The Strickland test applies to the issue of counsel's alleged failure to interview witnesses prior to trial. Indeed, while "[a]n attorney's failure to prepare for and challenge the testimony of a critical witness may be so unreasonable as to violate both prongs of the Strickland test, " Silva v. Woodford, 279 F.3d 825, 833 (9th Cir. 2002), cert. denied 537 U.S. 942 (2002), the Court must "indulge a strong presumption that counsel's conduct falls within the wide range of reasonable professional assistance, " Strickland v. Washington, 466 U.S. 668, 689 (1984). First, Burwell must establish that his counsel's alleged errors did not meet the objective standard of reasonableness under professional norms. Strickland, 466 U.S. at 688. "Where the case involves a failure to investigate, the particular decision not to investigate must be directly assessed for reasonableness in all the circumstances, applying a heavy measure of deference to counsel's judgments.'" United States v. McDade, 699 F.3d 499, 506 (D.C. Cir. 2012) (quoting Strickland, 466 U.S. at 691). If Burwell establishes deficiency in his counsel's performance, he also must establish that it is reasonably likely that the decision reached would have been different absent the errors. Id.

Turning first to witness Reon Holloway, Burwell asserts that his trial counsel was ineffective for failing to ask Holloway about Burwell's whereabouts on May 27, 2004, the date of one of the armed robberies, because Burwell claims that Holloway would have testified that Burwell and Holloway were together on Longfellow Street. Burwell was not separately charged with any counts related to the May 27, 2004, bank robbery. See Superseding Indictment (Feb. 15, 2005), ECF No. [175]. However, Burwell's participation in the May 27, 2004, bank robbery formed the basis of one of two predicate racketeering acts that supported his conviction under Count I of the indictment, conspiracy to conduct and participate, directly and indirectly, in the affairs of an enterprise, through a pattern of racketeering activity ("RICO conspiracy"). Id. at 5-6. Pursuant to 18 U.S.C. § 1961(5), in order to be convicted of a RICO conspiracy charge, a defendant must have participated in a pattern of racketeering activity including at least two acts of racketeering activity. Here, Burwell's participation in the May 27, 2004, bank robbery was one of only two predicate racketeering acts required for Burwell's conviction under Count I. Burwell now asserts that he informed his trial counsel that Holloway would have testified that they were together on May 27, 2004, and, thus, would have provided an alibi for Burwell on that date. Holloway was not asked about his whereabouts on May 27, 2004, either on direct or cross examination at trial. See Tr. 7463:21-7471:9 (Jun. 16, 2005).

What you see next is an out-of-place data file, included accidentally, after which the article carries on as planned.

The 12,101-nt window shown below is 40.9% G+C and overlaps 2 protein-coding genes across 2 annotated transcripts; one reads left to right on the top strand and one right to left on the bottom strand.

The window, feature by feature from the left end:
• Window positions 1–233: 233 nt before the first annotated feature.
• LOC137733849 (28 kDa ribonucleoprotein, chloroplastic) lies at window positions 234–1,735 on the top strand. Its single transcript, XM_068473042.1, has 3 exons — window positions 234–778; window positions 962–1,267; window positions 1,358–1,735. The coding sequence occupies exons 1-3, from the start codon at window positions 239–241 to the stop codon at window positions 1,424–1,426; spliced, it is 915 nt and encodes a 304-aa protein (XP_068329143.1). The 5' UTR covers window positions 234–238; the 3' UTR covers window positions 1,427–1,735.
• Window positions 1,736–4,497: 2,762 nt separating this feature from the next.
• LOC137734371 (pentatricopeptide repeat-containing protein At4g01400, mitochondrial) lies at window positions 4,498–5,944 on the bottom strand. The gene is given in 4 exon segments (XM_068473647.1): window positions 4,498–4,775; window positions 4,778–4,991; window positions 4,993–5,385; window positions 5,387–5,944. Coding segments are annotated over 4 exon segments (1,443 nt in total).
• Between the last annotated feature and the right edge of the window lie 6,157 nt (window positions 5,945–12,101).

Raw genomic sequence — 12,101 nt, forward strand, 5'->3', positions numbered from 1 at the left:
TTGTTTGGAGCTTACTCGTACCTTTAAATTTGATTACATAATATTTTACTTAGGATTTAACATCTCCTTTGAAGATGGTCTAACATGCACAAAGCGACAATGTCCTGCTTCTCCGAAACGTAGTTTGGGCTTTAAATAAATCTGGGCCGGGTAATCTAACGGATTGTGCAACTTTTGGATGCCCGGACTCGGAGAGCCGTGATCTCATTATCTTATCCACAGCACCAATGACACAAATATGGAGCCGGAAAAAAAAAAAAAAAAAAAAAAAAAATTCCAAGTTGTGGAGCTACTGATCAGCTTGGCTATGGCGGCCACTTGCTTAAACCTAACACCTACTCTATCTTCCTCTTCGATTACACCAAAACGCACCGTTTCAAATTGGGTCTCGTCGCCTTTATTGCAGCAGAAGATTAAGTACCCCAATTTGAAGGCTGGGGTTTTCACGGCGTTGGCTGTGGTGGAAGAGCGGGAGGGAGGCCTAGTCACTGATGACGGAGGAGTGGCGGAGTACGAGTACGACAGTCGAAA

The Court notes that Holloway testified on June 16, 2005. On June 13, 2005, Burwell's trial counsel indicated on the record that Holloway ignored two subpoenas requiring him to appear to testify at trial. Burwell's trial counsel explained that Burwell requested that Holloway be brought to Court to testify by the United States Marshals, which Burwell himself confirmed on the record. Burwell's counsel also asserted that it was his determination that this course of action was not in Burwell's best interest. Ultimately, Burwell's counsel put on the record that he would make the request that the Marshals bring Holloway to testify at his client's request but against his advice. Tr. 6800:1-6801:2 (Jun. 13, 2005). The Court indicated that it would not direct the Marshals to pick up Holloway and transport him to Court to testify unless it was verified that Holloway was previously properly subpoenaed to appear at trial and ignored the subpoena. Id. at 6801:3-7; Tr. 6931:9-14 (Jun. 14, 2005). On June 14, 2005, the Court questioned whether Holloway was properly served with the subpoena after hearing from the investigator, David Jones, who attempted to serve him but instead left the subpoena at Holloway's door after he was unable to locate Holloway and the woman who answered the door refused to accept the subpoena. Id. at 6944:3-6946:15. Nonetheless, it appears that the request to send the Marshals to pick up Holloway became moot as Burwell's counsel informed the Court that he had discovered that Holloway was detained at the Correctional Treatment Facility ("CTF"). In light of this information, the Court issued a come-up to require Holloway's transport from CTF to Court. Id. at 7040:10-15, 7042:9-10; Tr. 7209:11 (Jun. 15, 2005).

At the relevant time period, it appears that Holloway had charges pending against him in the Superior Court of the District of Columbia ("Superior Court") and was represented by attorney Richard Samad. See Tr. 6932:3-5, 6932:12-13, 6947:22-24 (Jun. 14, 2005). On June 14, 2005, Burwell's ...